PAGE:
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In chapter 1 when Nick goes over to the Buchanan's for dinner, doesn't he sound like he is quite smitten with Daisy, the way he narrates? Or is it just me?
And if that is the case, why do you think he sound like that, but then later he is 'disgusted'?
I was just wondering... Cuz I'm revising for the exam in May.
im doing the exam in may as well. Nick does seem to be in awe of Daisy at first, her voice sounds as though it is 'full of money', she also comes from a 'white girlhood' . Daisy seems to radiate a sense of mystery and adventure which draws other characters to her includind Nick.
The disgust may come after Nicks realisation of how callous and self absorbed these people are, they 'smash' things up and then 'retreat' back to their money.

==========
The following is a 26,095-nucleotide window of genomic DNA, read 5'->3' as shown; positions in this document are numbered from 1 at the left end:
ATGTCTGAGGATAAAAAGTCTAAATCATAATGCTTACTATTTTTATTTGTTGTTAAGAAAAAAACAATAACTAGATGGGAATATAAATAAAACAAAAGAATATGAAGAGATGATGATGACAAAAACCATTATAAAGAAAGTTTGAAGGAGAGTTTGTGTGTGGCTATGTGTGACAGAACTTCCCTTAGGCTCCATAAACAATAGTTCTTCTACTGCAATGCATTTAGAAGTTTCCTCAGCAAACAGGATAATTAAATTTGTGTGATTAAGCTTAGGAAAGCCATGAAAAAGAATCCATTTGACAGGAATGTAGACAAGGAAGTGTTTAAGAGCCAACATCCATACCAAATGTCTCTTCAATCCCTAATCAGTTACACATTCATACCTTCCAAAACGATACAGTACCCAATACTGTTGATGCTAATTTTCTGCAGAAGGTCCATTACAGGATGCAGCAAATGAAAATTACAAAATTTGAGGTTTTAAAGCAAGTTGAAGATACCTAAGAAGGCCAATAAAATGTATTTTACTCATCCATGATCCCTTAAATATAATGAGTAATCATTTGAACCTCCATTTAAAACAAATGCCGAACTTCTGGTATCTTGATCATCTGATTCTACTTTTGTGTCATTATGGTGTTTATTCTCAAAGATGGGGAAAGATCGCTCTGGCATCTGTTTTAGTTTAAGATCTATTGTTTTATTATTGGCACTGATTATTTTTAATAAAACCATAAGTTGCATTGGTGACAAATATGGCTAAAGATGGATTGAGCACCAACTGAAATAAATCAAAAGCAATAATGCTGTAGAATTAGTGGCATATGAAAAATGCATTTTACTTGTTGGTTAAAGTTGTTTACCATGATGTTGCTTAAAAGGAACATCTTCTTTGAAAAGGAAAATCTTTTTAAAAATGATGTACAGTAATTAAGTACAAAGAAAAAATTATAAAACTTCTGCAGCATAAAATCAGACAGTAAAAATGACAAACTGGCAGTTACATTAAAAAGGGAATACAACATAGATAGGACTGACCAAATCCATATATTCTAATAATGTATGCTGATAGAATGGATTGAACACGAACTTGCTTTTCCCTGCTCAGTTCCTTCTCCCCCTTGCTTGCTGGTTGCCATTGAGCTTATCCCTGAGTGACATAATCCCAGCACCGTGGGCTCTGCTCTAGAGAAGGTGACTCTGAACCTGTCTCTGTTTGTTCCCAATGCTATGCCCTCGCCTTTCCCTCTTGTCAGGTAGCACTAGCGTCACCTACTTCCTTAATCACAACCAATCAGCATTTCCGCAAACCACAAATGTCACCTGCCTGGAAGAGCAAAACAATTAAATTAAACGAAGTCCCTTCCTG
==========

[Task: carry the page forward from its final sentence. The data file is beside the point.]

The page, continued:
I think Fitzgerald immediately wants to draw us in to the fact that Daisy is an intriguing, yet very flirtateous and self absorbed character, which outlines her for the rest of the novel- as her self centredness is essential to the destruction of characters and society throughout the book. If Daisy doesn't even have the decency to behave accordingly with a relation, so that her cousin Nick is as absorbed by her as everyone else, then it sets a certain tone for events to come. Nick finds the way Daisy talks quietly so as to draw people closer to her 'charming'. I feel this develops a respect for Daisy that she doesn't really deserve, but is also a comment subtle and distant enough to establish Nick as an outsider and the person trying to tell the story (whether he manages to objectively or not!). I guess he later feels 'disgusted' because he's always trying to put himself on a moral highground... when he sees Daisy and Tom for what they really are, he doesn't want anything to do with it.
I agree though... Nick does seem smitten... and Nick is definitely looking for that mystery and adventure!